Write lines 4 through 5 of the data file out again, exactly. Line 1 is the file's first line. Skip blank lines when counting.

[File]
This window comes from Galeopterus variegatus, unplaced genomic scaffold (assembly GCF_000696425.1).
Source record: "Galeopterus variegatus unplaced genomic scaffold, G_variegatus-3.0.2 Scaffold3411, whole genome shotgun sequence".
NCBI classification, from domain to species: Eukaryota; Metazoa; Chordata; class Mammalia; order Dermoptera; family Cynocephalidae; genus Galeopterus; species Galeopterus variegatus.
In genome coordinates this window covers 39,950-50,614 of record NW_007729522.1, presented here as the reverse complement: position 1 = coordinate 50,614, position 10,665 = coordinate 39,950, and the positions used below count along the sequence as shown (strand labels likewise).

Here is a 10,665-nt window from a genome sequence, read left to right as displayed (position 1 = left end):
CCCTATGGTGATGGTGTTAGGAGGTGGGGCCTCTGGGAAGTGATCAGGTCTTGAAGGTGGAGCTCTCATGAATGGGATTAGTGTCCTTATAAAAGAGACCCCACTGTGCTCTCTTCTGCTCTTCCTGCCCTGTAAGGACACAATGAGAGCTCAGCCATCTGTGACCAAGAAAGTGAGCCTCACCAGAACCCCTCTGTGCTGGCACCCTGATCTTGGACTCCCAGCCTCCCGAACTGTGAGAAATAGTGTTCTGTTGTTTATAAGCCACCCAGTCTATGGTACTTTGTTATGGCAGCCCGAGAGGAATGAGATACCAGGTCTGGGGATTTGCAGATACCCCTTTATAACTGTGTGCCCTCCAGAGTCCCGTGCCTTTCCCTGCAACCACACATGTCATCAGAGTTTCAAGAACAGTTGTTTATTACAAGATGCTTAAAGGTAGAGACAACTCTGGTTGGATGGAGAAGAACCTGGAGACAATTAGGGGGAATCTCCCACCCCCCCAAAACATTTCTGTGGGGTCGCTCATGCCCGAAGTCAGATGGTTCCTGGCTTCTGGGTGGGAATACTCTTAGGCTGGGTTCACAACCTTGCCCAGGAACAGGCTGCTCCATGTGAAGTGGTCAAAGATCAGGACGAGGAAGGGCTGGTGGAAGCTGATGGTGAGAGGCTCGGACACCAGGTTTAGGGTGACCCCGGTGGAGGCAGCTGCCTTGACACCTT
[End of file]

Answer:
In genome coordinates this window covers 39,950-50,614 of record NW_007729522.1, presented here as the reverse complement: position 1 = coordinate 50,614, position 10,665 = coordinate 39,950, and the positions used below count along the sequence as shown (strand labels likewise).

Here is a 10,665-nt window from a genome sequence, read left to right as displayed (position 1 = left end):